In Cajamarca, the Regional President incumbent won with 49.9 % of the vote despite being incarcerated on corruption charges since June. He is anti-mining, which gives him a strong majority among the farmers and country folk in the Cajamarca region. His supporters believe that the corruption charges were trumped up in order to cause him to lose the election so the Conga mine project could move forward without his opposition. Others see the vote as a stall to progress and jobs for the area.

I honestly have no opinion on the election or the candidates. As a guest in Peru, I do not understand enough of its history or all of the issues to hold an opinion (odd for me, I know).

Hiking to Machu Picchu Part II – The Trek Begins

5:20 am on Monday morning and Matt, Carl, Mark and I are cramming a few bites of breakfast into our mouths when Edwin and Jimmy, our guides for the trek, arrive at our hotel to pick us up. This is it – no turning back. We grab our backpacks and duffel bags provided to us by Peru Treks and get on the bus. I’m a bit nervous as the duffel bag weighs a precious pound – does that mean I only got to pack 4.5 pounds and not 5.5 pounds? I asked at the trek office on Saturday but didn’t get a clear response, so now I am anxious that I will be forced to leave some of my clothes on the trailhead or, more likely, get Matt to carry them.

As we wind through Cusco, we stop to pick up our fellow trekkers. Each time I size them up: do they look older, fitter, fun? In the end, we have a great group, even if the 4 of us are the oldest on the hike and 20+ years older than many of the others. The only two other Americans on the hike, Dusty and Jenny, are from WI and UW grads, so there is an instant bond with them. The fact that Dusty is a doctor gives me a sense of security and even though he jokes that he can prescribe drugs and refer to specialists, I am confident that he could perform CPR or splint a broken leg in a pinch! Happily, we never have to call on his skills. There are 5 Australians: Erin and Mark, a couple in their 30s; Katie and Tim, friends who have just finished University and are traveling for a few months; and Ian, who has been traveling for 2 years and celebrates his 25th birthday on the trail. Two other youngsters are Kirk from New Zealand and Crazy Henry from Manchester, England. Crazy Henry is so named because he smokes and drinks like a fiend yet can effortlessly scamper up mountains. I am convinced he could have hiked the entire trail in a day with no problem. Diego, who is probably about my age, is from Colombia but lives in the US and speaks perfect English, and is the nicest uncle as he brought his teenage niece, Isabella, on the hike. Isabella also speaks great English and is a sweetheart. After a stop at a designated shop/restaurant in Ollantaytambo, we reach Km 82 and chaos ensues. Our duffel bags are dumped out for us to jam our sleeping bags and mats into them and then have them weighed, we are mobbed by local folks trying to sell us all kinds of things, the sun is hot…overwhelming. After years of the trail being a free-for-all, the government now limits the number of trekkers to 500 starting per day. This number includes all of the porters and guides, so about 200-220 tourists can start the trail each day. We are not trekking during peak season, and I later estimate that about 110 other tourists began the trek with us, but it seems like at least half of them are dropped off at Km 82 at the same time we are. Good news – my duffel bag makes the weigh in, so I am good to go.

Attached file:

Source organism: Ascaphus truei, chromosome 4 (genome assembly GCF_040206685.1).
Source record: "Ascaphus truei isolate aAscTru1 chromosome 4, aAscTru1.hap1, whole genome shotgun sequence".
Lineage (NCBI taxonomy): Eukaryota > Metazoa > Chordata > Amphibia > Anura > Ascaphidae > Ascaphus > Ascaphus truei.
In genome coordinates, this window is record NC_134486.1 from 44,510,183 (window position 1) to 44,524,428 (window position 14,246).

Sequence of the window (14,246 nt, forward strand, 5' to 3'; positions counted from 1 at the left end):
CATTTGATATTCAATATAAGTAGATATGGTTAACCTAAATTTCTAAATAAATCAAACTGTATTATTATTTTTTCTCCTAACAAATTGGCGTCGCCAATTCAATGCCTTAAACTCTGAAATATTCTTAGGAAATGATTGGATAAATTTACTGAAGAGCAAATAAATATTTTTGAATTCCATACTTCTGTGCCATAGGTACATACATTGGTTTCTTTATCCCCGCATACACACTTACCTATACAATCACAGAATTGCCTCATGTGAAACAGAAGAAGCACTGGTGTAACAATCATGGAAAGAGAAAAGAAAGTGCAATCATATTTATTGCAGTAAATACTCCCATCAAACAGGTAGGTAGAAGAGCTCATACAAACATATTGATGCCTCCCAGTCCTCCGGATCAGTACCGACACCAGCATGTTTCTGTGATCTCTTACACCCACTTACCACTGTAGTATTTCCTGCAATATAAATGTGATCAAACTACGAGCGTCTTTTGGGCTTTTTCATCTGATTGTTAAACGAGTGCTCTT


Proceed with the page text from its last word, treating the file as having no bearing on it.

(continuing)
The Gang

The Gang